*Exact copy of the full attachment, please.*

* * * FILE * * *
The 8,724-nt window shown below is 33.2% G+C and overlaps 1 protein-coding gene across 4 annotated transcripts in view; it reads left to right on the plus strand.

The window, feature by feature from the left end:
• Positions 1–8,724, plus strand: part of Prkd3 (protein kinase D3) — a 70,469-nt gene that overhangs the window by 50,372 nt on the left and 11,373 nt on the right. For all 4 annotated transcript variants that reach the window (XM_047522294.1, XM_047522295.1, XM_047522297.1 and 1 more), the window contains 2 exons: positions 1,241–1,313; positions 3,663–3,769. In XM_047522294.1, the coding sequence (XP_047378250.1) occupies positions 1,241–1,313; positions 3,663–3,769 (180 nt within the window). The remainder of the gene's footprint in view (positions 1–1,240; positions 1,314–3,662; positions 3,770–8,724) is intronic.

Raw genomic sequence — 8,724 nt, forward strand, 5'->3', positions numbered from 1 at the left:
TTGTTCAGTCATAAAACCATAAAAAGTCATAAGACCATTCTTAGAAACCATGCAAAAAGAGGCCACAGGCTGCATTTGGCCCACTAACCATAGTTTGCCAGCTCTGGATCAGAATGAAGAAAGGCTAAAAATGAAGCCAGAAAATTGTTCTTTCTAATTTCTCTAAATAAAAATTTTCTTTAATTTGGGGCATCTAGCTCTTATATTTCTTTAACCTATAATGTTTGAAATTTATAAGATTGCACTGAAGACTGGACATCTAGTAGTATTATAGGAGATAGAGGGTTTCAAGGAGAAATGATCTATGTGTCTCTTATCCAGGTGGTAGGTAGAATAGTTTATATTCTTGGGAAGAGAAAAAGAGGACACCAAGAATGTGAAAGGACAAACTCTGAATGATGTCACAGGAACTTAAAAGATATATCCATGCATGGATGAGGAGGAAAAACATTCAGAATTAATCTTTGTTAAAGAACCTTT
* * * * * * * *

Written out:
The 8,724-nt window shown below is 33.2% G+C and overlaps 1 protein-coding gene across 4 annotated transcripts in view; it reads left to right on the plus strand.

The window, feature by feature from the left end:
• Positions 1–8,724, plus strand: part of Prkd3 (protein kinase D3) — a 70,469-nt gene that overhangs the window by 50,372 nt on the left and 11,373 nt on the right. For all 4 annotated transcript variants that reach the window (XM_047522294.1, XM_047522295.1, XM_047522297.1 and 1 more), the window contains 2 exons: positions 1,241–1,313; positions 3,663–3,769. In XM_047522294.1, the coding sequence (XP_047378250.1) occupies positions 1,241–1,313; positions 3,663–3,769 (180 nt within the window). The remainder of the gene's footprint in view (positions 1–1,240; positions 1,314–3,662; positions 3,770–8,724) is intronic.

Raw genomic sequence — 8,724 nt, forward strand, 5'->3', positions numbered from 1 at the left:
TTGTTCAGTCATAAAACCATAAAAAGTCATAAGACCATTCTTAGAAACCATGCAAAAAGAGGCCACAGGCTGCATTTGGCCCACTAACCATAGTTTGCCAGCTCTGGATCAGAATGAAGAAAGGCTAAAAATGAAGCCAGAAAATTGTTCTTTCTAATTTCTCTAAATAAAAATTTTCTTTAATTTGGGGCATCTAGCTCTTATATTTCTTTAACCTATAATGTTTGAAATTTATAAGATTGCACTGAAGACTGGACATCTAGTAGTATTATAGGAGATAGAGGGTTTCAAGGAGAAATGATCTATGTGTCTCTTATCCAGGTGGTAGGTAGAATAGTTTATATTCTTGGGAAGAGAAAAAGAGGACACCAAGAATGTGAAAGGACAAACTCTGAATGATGTCACAGGAACTTAAAAGATATATCCATGCATGGATGAGGAGGAAAAACATTCAGAATTAATCTTTGTTAAAGAACCTTT